Good Morning America lies to its viewers about beauty products

Yesterday the morning show skipped over some serious fact checking when telling 4.4 million Americans that natural and organic beauty products spoil in a week.

There’s a lot of lazy reporting out there, particularly about beauty products, which are widely perceived as fluffy anyway. (Unless, like me, you see it as a fascinating $30 billion industry that warrants a journalistic approach.)

One of the most frustrating examples I recently encountered included the claim that natural beauty products, because they don’t contain the preservatives of traditional ones, “last just a week.” Um, even my open carton of organic half-and-half lasts longer than that.

This completely erroneous statement wasn’t from a hack beauty blogger or an untrained summer intern, but from an episode of “Good Morning America” that aired just yesterday. Check out the clip, below.

As a journalist on this beat for more than a decade, I was shocked by GMA’s sloppiness. The piece called “The All-Natural Makeup Revolution” (even though it was also about skin care) didn’t include a lick of research, context, or even basic terms about natural or organic beauty before explaining it to, say, 4.4 million viewers. We know a lot of people go away in August, but was there no segment editor on duty?

The segment’s opening statement sounded logical enough (though dated): The demand for natural and organic beauty is now mainstream, because, like natural and organic foods, people are more interested in healthy ingredients and concerned about toxicity.

These natural beauty products "last just a week," according to GMA

Then women on the street (and a random Real Simple editor) were quoted on camera saying they care about toxicity—but not a single allegedly toxic ingredient was named in the piece or how traditionally manufactured beauty products might include them. Doesn’t their claim warrant investigation? Or is that only if women are concerned about toxins in food, pharmaceuticals, or baby bottles?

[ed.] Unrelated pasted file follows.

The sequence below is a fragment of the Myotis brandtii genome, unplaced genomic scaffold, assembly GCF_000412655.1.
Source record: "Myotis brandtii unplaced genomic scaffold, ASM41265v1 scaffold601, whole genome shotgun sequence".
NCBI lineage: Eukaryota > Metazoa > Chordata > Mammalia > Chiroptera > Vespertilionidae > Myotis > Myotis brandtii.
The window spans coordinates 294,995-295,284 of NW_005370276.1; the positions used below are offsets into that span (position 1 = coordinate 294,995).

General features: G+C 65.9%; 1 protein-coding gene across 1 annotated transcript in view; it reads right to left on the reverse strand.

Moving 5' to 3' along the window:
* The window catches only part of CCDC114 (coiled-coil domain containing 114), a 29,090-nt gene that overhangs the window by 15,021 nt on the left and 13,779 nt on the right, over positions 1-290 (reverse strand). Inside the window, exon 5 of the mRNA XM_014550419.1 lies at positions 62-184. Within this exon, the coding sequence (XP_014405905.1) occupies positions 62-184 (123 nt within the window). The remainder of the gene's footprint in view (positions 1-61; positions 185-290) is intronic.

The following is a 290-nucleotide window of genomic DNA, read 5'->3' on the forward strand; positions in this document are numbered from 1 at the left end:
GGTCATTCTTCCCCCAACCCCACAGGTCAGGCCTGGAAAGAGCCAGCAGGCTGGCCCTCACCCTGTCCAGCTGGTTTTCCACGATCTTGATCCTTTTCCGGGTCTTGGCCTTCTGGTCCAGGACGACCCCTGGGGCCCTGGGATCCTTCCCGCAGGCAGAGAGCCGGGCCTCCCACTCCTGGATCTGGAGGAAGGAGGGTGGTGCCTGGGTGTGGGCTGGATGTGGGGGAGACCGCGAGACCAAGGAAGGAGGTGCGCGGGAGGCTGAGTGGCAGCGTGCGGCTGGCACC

Another natural-beauty shopper was called upon to perpetuate the myth that her preferred products cost more for their purity. I’ve still yet to see a natural moisturizer cost anywhere near Chanel’s Sublimage La Crème at $390 or La Prairie’s best-selling $710 Skin Caviar.

Two successful natural beauty CEOs were quoted, but unevenly, because they weren’t allowed to explain what makes them work better: Leslie Blodgett said her 1.7-billion-dollar-valued mineral makeup line Bare Escentuals doesn’t harm skin and actually improves it. (Now that would have made a good investigation.)

Tata Harper, founder of the leading luxury natural beauty line of the same name, was shown in bucolic splendor on her Vermont farm, and making a homemade mask with honey, sugar, and lemon juice—when in fact her truly sumptuous all-natural skin-care line sold in high-end spas shares more with Dior beauty than DIY. Harper is no hippie.

Really embarrassing were many of the beauty brands displayed by the GMA hosts that must have been gathered by the show’s advertising division. Who else would think the multisyllabic chemicals used in Neutrogena Naturals were farm-raised?

There are dozens of ways to source and make natural and organic beauty products, the industry is poorly regulated, and there is a ton of concern about traditional skin care as a major source of toxicity, the facts of which have yet to be fully fleshed out by anyone.

But for now I’ll take some simple fact checking from a source that should know better.

Oh, and the average organic skin-care product lasts 6 months after it’s opened. —Melisse Gelula

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